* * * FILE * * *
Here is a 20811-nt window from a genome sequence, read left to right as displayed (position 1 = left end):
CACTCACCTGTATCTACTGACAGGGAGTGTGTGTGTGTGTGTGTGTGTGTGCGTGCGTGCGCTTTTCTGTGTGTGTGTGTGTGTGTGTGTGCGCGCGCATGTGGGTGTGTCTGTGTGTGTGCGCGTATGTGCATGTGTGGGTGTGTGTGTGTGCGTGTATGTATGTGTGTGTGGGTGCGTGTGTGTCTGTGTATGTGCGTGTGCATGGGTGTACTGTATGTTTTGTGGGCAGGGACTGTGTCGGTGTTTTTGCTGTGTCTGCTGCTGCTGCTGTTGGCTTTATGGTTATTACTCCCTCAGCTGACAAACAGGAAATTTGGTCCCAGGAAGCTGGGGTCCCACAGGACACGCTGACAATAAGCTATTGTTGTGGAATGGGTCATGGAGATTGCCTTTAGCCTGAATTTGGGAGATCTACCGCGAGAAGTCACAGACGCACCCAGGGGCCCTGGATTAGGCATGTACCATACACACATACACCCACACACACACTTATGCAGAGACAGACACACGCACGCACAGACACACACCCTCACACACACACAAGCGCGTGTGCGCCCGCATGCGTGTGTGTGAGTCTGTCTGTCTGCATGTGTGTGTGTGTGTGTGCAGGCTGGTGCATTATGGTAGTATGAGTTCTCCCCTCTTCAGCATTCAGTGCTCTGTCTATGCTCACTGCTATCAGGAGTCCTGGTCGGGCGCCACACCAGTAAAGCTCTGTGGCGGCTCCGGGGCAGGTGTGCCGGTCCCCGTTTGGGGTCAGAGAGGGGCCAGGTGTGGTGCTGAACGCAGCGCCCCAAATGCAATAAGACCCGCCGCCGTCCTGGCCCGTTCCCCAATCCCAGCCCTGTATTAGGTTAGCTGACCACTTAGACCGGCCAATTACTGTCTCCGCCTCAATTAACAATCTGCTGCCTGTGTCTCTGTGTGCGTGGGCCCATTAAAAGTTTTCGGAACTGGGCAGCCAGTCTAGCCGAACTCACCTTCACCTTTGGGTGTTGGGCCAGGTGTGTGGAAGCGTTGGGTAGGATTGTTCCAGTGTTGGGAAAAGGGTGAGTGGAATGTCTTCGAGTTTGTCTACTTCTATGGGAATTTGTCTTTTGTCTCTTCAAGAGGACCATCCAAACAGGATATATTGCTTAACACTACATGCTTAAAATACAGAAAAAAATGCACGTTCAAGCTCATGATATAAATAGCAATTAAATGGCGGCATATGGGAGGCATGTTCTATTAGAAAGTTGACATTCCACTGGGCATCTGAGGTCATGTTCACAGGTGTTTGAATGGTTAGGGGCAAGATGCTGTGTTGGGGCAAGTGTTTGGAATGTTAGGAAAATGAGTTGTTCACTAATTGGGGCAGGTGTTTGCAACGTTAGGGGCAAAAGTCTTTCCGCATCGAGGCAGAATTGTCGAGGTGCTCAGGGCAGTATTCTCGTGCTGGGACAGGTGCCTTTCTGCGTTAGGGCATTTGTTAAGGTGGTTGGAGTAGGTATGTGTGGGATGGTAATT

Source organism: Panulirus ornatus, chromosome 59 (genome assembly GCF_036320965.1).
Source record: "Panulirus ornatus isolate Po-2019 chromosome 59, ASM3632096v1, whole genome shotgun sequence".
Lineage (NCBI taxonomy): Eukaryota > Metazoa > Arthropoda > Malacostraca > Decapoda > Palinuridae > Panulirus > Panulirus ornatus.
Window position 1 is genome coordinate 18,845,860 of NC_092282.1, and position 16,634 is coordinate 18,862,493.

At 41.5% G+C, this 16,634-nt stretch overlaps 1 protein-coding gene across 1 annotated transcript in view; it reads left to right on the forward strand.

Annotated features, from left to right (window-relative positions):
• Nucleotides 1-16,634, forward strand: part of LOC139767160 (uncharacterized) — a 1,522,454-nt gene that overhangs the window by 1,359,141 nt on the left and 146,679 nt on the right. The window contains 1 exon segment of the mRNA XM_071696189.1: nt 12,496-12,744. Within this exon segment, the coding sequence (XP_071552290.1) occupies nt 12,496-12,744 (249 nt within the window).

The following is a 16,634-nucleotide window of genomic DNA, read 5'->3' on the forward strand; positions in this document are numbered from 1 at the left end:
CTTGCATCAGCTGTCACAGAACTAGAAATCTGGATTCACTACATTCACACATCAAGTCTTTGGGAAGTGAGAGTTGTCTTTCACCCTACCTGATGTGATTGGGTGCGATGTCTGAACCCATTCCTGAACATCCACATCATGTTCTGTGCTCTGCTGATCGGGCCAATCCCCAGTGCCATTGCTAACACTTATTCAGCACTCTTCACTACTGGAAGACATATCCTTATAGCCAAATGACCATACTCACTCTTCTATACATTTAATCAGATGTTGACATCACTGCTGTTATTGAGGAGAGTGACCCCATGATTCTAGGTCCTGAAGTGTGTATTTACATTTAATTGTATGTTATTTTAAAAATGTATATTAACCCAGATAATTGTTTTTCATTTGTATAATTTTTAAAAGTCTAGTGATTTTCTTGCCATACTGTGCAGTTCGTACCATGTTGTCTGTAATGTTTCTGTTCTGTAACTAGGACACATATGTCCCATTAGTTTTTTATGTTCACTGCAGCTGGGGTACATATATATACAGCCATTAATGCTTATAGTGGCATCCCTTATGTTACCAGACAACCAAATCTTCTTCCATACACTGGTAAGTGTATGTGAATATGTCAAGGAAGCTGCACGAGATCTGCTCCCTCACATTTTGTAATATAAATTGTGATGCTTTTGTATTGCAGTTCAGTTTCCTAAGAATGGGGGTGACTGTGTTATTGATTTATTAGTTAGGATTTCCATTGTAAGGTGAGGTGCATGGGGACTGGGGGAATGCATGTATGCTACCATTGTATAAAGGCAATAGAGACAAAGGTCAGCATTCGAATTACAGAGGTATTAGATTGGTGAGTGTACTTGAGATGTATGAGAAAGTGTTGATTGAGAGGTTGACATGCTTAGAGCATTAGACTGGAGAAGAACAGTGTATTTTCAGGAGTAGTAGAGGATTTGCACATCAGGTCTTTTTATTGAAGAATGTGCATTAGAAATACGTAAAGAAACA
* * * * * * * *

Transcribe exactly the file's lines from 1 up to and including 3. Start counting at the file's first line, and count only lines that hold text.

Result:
Here is a 20811-nt window from a genome sequence, read left to right as displayed (position 1 = left end):
CACTCACCTGTATCTACTGACAGGGAGTGTGTGTGTGTGTGTGTGTGTGTGCGTGCGTGCGCTTTTCTGTGTGTGTGTGTGTGTGTGTGTGCGCGCGCATGTGGGTGTGTCTGTGTGTGTGCGCGTATGTGCATGTGTGGGTGTGTGTGTGTGCGTGTATGTATGTGTGTGTGGGTGCGTGTGTGTCTGTGTATGTGCGTGTGCATGGGTGTACTGTATGTTTTGTGGGCAGGGACTGTGTCGGTGTTTTTGCTGTGTCTGCTGCTGCTGCTGTTGGCTTTATGGTTATTACTCCCTCAGCTGACAAACAGGAAATTTGGTCCCAGGAAGCTGGGGTCCCACAGGACACGCTGACAATAAGCTATTGTTGTGGAATGGGTCATGGAGATTGCCTTTAGCCTGAATTTGGGAGATCTACCGCGAGAAGTCACAGACGCACCCAGGGGCCCTGGATTAGGCATGTACCATACACACATACACCCACACACACACTTATGCAGAGACAGACACACGCACGCACAGACACACACCCTCACACACACACAAGCGCGTGTGCGCCCGCATGCGTGTGTGTGAGTCTGTCTGTCTGCATGTGTGTGTGTGTGTGTGCAGGCTGGTGCATTATGGTAGTATGAGTTCTCCCCTCTTCAGCATTCAGTGCTCTGTCTATGCTCACTGCTATCAGGAGTCCTGGTCGGGCGCCACACCAGTAAAGCTCTGTGGCGGCTCCGGGGCAGGTGTGCCGGTCCCCGTTTGGGGTCAGAGAGGGGCCAGGTGTGGTGCTGAACGCAGCGCCCCAAATGCAATAAGACCCGCCGCCGTCCTGGCCCGTTCCCCAATCCCAGCCCTGTATTAGGTTAGCTGACCACTTAGACCGGCCAATTACTGTCTCCGCCTCAATTAACAATCTGCTGCCTGTGTCTCTGTGTGCGTGGGCCCATTAAAAGTTTTCGGAACTGGGCAGCCAGTCTAGCCGAACTCACCTTCACCTTTGGGTGTTGGGCCAGGTGTGTGGAAGCGTTGGGTAGGATTGTTCCAGTGTTGGGAAAAGGGTGAGTGGAATGTCTTCGAGTTTGTCTACTTCTATGGGAATTTGTCTTTTGTCTCTTCAAGAGGACCATCCAAACAGGATATATTGCTTAACACTACATGCTTAAAATACAGAAAAAAATGCACGTTCAAGCTCATGATATAAATAGCAATTAAATGGCGGCATATGGGAGGCATGTTCTATTAGAAAGTTGACATTCCACTGGGCATCTGAGGTCATGTTCACAGGTGTTTGAATGGTTAGGGGCAAGATGCTGTGTTGGGGCAAGTGTTTGGAATGTTAGGAAAATGAGTTGTTCACTAATTGGGGCAGGTGTTTGCAACGTTAGGGGCAAAAGTCTTTCCGCATCGAGGCAGAATTGTCGAGGTGCTCAGGGCAGTATTCTCGTGCTGGGACAGGTGCCTTTCTGCGTTAGGGCATTTGTTAAGGTGGTTGGAGTAGGTATGTGTGGGATGGTAATT

Source organism: Panulirus ornatus, chromosome 59 (genome assembly GCF_036320965.1).